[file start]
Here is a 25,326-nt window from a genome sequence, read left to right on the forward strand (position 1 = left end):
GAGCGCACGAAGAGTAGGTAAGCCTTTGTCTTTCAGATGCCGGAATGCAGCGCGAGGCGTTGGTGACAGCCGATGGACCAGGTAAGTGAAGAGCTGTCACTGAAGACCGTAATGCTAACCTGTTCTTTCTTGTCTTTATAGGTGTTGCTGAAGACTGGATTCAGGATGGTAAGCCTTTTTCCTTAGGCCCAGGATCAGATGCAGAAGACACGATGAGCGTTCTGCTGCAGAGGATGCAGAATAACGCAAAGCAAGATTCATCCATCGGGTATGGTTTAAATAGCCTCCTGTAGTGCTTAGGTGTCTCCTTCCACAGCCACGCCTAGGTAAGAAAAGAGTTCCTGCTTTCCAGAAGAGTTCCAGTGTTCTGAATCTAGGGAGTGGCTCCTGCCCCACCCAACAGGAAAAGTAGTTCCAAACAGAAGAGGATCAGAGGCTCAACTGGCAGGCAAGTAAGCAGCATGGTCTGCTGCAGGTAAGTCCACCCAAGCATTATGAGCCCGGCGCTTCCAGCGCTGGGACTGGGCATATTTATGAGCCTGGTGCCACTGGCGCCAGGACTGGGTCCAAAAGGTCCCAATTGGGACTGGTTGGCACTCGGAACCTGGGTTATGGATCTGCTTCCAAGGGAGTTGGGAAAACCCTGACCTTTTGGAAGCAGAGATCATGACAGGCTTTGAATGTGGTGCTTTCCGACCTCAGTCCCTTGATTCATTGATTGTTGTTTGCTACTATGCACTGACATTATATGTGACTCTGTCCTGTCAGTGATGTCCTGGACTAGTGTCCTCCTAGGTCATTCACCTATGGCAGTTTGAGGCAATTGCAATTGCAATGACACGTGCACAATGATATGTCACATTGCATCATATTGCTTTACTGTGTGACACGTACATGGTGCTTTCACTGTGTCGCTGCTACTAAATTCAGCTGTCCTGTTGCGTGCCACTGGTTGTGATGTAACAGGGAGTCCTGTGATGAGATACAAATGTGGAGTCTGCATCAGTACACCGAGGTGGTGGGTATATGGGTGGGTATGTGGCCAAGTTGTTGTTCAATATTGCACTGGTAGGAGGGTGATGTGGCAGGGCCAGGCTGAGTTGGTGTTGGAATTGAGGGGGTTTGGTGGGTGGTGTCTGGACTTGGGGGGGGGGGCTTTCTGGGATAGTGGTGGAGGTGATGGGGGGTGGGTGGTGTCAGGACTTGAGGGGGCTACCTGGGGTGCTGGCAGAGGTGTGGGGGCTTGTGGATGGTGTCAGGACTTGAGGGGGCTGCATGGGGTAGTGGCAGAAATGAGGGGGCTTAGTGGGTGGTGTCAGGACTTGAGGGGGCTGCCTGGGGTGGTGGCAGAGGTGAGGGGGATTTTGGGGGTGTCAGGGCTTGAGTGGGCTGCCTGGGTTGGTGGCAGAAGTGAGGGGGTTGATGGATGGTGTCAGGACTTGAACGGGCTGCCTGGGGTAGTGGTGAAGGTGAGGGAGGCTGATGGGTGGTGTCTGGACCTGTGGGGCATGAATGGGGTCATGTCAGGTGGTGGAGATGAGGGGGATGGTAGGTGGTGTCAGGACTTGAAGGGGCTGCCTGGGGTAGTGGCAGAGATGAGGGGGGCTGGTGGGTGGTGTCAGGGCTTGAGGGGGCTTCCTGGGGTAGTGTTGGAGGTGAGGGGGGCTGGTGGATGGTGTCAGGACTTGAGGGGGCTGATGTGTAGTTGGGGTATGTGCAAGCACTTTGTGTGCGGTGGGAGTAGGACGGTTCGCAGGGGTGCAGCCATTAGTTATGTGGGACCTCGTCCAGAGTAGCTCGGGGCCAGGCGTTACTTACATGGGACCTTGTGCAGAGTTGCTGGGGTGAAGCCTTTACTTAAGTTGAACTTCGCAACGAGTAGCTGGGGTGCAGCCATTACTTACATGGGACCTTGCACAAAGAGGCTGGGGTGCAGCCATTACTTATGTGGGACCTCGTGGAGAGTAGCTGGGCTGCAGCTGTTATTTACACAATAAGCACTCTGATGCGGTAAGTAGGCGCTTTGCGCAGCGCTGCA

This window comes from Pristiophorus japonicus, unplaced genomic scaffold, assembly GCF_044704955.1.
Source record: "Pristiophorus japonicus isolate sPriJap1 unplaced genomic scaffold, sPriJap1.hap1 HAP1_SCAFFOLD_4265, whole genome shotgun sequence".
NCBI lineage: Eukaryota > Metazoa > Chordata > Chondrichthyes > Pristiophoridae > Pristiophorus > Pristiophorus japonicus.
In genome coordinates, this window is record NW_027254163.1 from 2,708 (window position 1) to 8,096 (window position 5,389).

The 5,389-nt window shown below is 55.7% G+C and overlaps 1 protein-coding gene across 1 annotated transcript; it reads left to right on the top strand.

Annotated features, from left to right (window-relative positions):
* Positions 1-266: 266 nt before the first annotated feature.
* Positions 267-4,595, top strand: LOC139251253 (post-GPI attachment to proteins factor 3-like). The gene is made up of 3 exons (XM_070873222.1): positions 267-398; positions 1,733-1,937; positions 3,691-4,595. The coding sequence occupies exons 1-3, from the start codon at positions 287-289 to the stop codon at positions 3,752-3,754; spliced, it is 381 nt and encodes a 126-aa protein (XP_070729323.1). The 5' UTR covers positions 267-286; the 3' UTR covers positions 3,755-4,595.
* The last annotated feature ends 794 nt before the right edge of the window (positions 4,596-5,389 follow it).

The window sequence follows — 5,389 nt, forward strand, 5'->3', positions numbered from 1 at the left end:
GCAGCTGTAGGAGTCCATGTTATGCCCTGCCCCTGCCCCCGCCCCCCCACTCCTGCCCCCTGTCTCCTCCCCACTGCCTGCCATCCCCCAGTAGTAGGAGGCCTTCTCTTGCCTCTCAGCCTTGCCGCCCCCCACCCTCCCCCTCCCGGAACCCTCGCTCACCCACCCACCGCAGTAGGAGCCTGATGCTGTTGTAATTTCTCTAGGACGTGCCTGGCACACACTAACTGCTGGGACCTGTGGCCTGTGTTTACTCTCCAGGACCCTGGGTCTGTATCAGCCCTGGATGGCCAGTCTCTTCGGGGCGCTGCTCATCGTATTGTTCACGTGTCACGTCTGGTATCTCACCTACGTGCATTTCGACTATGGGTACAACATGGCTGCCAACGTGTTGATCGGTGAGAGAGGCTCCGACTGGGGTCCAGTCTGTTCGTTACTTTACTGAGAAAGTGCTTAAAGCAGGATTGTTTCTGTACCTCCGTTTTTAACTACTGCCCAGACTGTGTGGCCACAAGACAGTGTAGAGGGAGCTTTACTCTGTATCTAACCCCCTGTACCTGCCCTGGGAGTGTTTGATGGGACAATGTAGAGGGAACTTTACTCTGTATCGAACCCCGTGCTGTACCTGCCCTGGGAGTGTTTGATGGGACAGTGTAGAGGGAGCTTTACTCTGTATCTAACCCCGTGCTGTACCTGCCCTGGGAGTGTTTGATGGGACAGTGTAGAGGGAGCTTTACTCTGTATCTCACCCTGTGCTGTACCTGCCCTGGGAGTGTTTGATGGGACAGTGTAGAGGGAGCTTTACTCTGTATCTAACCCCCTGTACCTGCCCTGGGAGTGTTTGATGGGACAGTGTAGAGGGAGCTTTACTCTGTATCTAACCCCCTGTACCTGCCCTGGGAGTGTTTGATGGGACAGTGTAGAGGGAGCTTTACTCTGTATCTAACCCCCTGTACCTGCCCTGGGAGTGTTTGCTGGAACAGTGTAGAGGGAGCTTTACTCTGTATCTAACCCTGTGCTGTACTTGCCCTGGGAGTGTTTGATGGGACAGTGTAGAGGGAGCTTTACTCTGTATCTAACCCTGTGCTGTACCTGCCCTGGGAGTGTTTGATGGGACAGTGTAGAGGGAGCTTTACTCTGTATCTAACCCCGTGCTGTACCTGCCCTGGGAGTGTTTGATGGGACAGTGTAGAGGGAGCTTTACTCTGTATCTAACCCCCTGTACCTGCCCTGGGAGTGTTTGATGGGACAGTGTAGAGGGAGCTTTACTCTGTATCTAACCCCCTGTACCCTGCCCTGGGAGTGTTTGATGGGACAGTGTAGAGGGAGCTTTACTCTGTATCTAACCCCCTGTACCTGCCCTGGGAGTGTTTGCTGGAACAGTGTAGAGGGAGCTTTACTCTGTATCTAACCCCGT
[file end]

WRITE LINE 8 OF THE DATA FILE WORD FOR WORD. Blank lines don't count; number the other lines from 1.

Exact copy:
Annotated features, from left to right (window-relative positions):